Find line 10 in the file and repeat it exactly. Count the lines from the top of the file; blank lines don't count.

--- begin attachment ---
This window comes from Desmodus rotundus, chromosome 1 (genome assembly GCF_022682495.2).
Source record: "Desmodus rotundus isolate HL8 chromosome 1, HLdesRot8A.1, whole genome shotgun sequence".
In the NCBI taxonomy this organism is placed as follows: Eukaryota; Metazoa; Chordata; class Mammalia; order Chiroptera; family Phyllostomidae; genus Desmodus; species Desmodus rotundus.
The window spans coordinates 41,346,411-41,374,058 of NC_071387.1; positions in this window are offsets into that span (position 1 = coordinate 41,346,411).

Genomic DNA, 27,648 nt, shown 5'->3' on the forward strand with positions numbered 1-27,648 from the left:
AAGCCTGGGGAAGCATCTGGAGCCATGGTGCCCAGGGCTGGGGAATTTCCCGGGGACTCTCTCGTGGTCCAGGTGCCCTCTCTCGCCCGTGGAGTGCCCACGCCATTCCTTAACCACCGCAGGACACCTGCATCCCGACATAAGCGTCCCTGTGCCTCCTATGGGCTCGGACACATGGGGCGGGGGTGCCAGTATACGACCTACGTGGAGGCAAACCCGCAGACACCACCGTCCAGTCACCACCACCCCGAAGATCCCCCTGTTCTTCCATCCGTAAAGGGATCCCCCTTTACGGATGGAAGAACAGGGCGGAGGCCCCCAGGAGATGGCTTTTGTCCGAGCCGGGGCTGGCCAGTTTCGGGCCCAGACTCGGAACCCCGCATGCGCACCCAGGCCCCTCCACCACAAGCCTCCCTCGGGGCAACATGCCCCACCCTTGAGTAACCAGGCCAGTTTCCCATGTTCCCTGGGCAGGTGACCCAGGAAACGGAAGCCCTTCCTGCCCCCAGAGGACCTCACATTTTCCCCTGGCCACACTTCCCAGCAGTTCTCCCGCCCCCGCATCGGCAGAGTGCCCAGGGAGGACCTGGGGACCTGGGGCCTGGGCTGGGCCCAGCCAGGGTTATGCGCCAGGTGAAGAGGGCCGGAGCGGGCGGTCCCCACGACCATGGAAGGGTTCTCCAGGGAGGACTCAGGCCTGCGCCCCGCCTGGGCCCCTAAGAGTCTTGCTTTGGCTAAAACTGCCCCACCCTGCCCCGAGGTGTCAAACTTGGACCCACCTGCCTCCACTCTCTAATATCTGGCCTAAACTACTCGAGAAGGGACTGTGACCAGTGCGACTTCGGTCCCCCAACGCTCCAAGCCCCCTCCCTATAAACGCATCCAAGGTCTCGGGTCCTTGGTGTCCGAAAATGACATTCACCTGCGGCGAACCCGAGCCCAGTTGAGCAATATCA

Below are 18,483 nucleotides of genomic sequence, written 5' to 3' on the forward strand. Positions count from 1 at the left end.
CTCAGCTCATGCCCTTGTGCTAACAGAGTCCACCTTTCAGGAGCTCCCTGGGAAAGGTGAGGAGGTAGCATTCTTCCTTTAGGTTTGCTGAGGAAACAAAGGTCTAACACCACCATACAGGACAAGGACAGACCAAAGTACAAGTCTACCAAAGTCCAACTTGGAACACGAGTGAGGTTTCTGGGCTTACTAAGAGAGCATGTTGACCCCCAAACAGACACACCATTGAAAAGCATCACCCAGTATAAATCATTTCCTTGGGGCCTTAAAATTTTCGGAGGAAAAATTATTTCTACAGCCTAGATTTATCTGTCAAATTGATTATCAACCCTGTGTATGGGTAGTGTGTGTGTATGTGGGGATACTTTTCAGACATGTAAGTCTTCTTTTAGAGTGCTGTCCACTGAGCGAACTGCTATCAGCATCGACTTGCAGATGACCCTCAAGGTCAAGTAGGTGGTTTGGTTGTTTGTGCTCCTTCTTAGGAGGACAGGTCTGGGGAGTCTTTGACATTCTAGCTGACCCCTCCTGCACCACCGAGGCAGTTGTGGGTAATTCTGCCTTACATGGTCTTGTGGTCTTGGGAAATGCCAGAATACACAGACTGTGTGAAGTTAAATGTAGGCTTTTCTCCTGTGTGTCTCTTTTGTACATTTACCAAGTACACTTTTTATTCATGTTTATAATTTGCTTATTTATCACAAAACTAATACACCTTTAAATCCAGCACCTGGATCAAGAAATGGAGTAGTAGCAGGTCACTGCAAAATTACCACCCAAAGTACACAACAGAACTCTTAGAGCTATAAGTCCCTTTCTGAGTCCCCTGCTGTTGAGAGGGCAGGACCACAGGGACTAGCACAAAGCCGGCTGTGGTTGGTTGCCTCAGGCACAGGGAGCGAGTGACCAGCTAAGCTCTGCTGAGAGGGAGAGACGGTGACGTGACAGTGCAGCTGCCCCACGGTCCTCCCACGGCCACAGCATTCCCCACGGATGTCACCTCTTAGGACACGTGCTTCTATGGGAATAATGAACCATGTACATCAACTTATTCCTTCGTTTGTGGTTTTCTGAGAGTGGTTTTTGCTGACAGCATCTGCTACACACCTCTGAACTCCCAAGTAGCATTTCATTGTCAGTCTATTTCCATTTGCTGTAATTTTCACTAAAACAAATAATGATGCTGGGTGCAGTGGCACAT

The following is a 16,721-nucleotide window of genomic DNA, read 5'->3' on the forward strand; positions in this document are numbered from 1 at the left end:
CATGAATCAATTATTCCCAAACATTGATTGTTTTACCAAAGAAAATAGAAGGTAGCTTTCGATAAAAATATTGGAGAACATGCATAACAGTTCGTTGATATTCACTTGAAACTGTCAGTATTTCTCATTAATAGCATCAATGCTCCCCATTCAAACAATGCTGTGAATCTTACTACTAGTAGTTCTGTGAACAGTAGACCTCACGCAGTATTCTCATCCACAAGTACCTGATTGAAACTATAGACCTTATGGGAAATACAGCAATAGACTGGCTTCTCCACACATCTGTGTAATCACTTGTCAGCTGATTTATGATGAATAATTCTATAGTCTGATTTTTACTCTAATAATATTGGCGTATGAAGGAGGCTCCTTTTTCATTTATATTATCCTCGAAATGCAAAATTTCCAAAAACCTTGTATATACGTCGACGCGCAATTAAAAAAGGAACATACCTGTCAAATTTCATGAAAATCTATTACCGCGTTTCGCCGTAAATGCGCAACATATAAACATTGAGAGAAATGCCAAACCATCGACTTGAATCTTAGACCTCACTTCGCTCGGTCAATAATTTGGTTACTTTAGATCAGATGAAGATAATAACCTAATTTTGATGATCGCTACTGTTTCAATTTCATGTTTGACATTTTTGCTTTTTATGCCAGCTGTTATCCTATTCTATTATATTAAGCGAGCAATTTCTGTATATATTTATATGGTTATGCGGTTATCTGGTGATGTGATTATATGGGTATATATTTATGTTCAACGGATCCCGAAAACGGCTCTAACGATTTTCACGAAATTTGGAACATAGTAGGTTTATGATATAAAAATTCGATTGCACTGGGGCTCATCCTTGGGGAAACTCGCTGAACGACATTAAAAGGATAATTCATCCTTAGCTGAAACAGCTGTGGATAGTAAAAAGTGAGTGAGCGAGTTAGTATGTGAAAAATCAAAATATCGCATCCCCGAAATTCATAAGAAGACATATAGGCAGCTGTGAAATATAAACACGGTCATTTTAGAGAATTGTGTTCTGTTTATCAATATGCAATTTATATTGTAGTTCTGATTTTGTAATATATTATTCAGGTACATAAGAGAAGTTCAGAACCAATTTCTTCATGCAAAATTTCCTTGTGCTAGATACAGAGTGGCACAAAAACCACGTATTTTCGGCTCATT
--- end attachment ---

CATGAATCAATTATTCCCAAACATTGATTGTTTTACCAAAGAAAATAGAAGGTAGCTTTCGATAAAAATATTGGAGAACATGCATAACAGTTCGTTGATATTCACTTGAAACTGTCAGTATTTCTCATTAATAGCATCAATGCTCCCCATTCAAACAATGCTGTGAATCTTACTACTAGTAGTTCTGTGAACAGTAGACCTCACGCAGTATTCTCATCCACAAGTACCTGATTGAAACTATAGACCTTATGGGAAATACAGCAATAGACTGGCTTCTCCACACATCTGTGTAATCACTTGTCAGCTGATTTATGATGAATAATTCTATAGTCTGATTTTTACTCTAATAATATTGGCGTATGAAGGAGGCTCCTTTTTCATTTATATTATCCTCGAAATGCAAAATTTCCAAAAACCTTGTATATACGTCGACGCGCAATTAAAAAAGGAACATACCTGTCAAATTTCATGAAAATCTATTACCGCGTTTCGCCGTAAATGCGCAACATATAAACATTGAGAGAAATGCCAAACCATCGACTTGAATCTTAGACCTCACTTCGCTCGGTCAATAATTTGGTTACTTTAGATCAGATGAAGATAATAACCTAATTTTGATGATCGCTACTGTTTCAATTTCATGTTTGACATTTTTGCTTTTTATGCCAGCTGTTATCCTATTCTATTATATTAAGCGAGCAATTTCTGTATATATTTATATGGTTATGCGGTTATCTGGTGATGTGATTATATGGGTATATATTTATGTTCAACGGATCCCGAAAACGGCTCTAACGATTTTCACGAAATTTGGAACATAGTAGGTTTATGATATAAAAATTCGATTGCACTGGGGCTCATCCTTGGGGAAACTCGCTGAACGACATTAAAAGGATAATTCATCCTTAGCTGAAACAGCTGTGGATAGTAAAAAGTGAGTGAGCGAGTTAGTATGTGAAAAATCAAAATATCGCATCCCCGAAATTCATAAGAAGACATATAGGCAGCTGTGAAATATAAACACGGTCATTTTAGAGAATTGTGTTCTGTTTATCAATATGCAATTTATATTGTAGTTCTGATTTTGTAATATATTATTCAGGTACATAAGAGAAGTTCAGAACCAATTTCTTCATGCAAAATTTCCTTGTGCTAGATACAGAGTGGCACAAAAACCACGTATTTTCGGCTCATT